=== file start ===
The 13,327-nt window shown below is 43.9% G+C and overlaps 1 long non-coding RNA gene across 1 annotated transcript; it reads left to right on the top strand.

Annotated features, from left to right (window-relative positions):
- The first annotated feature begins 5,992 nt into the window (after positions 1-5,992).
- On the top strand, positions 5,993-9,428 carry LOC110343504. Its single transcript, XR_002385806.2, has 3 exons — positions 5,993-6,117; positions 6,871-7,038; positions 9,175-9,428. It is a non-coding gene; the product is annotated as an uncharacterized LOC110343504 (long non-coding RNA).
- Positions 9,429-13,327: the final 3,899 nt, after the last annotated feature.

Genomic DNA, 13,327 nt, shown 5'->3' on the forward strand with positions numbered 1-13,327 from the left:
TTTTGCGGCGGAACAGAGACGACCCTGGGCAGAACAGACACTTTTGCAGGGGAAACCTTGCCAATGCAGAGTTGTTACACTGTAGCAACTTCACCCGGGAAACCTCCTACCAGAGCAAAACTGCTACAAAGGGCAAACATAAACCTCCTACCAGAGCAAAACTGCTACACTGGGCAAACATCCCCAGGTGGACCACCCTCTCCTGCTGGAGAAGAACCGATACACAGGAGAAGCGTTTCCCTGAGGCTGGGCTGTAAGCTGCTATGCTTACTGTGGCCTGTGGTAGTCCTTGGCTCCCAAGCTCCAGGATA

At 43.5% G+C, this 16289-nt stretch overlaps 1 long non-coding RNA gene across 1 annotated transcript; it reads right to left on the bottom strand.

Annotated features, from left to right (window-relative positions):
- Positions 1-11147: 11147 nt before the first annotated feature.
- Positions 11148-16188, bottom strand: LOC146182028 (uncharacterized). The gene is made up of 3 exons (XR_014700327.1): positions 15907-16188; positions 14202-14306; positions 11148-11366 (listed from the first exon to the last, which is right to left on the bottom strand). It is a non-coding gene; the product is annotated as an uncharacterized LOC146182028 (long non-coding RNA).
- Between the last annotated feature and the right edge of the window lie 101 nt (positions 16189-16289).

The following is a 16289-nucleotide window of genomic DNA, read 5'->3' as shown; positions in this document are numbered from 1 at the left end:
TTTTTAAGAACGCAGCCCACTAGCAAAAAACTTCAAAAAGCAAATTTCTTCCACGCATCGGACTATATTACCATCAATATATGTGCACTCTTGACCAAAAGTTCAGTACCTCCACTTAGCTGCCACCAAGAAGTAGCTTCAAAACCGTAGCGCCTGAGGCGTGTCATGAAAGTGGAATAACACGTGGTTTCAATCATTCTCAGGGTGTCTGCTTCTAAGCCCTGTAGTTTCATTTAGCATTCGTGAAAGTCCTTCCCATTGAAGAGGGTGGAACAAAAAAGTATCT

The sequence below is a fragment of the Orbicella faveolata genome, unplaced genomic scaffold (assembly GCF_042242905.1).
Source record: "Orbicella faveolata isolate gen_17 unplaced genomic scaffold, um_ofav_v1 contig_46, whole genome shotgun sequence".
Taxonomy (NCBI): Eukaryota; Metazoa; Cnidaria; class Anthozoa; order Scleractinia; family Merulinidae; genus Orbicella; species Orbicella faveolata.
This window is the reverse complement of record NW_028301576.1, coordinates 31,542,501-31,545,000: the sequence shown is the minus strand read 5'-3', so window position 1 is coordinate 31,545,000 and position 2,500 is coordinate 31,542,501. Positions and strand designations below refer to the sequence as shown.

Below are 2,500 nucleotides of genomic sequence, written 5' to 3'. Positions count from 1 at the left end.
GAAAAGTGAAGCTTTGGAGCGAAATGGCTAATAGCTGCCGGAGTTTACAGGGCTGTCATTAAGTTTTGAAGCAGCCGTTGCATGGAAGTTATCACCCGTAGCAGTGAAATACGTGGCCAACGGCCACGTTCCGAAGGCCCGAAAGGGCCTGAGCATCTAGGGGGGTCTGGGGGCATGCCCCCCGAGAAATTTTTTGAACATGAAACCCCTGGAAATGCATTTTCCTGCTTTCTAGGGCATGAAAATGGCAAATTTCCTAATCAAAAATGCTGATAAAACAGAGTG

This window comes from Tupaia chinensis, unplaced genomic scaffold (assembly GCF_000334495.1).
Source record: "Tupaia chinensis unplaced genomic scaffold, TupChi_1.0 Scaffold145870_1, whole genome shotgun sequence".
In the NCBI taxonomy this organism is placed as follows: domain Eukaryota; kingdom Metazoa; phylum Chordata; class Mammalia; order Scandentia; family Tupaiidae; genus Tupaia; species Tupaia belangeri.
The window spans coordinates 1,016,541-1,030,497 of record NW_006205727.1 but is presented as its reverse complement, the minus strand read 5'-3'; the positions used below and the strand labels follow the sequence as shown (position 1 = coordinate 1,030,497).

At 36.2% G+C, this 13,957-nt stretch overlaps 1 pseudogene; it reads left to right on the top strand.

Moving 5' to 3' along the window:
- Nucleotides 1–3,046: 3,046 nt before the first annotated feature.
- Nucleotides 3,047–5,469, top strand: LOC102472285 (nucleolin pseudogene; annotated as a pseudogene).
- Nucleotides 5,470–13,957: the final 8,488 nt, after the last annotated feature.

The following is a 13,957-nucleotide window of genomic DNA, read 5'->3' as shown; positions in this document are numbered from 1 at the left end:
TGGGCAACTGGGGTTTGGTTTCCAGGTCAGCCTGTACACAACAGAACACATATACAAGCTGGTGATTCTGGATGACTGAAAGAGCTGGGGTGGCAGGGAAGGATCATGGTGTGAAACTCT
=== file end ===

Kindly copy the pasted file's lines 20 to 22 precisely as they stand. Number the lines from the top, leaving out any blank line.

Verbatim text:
GAAAAGTGAAGCTTTGGAGCGAAATGGCTAATAGCTGCCGGAGTTTACAGGGCTGTCATTAAGTTTTGAAGCAGCCGTTGCATGGAAGTTATCACCCGTAGCAGTGAAATACGTGGCCAACGGCCACGTTCCGAAGGCCCGAAAGGGCCTGAGCATCTAGGGGGGTCTGGGGGCATGCCCCCCGAGAAATTTTTTGAACATGAAACCCCTGGAAATGCATTTTCCTGCTTTCTAGGGCATGAAAATGGCAAATTTCCTAATCAAAAATGCTGATAAAACAGAGTG

This window comes from Tupaia chinensis, unplaced genomic scaffold (assembly GCF_000334495.1).
Source record: "Tupaia chinensis unplaced genomic scaffold, TupChi_1.0 Scaffold145870_1, whole genome shotgun sequence".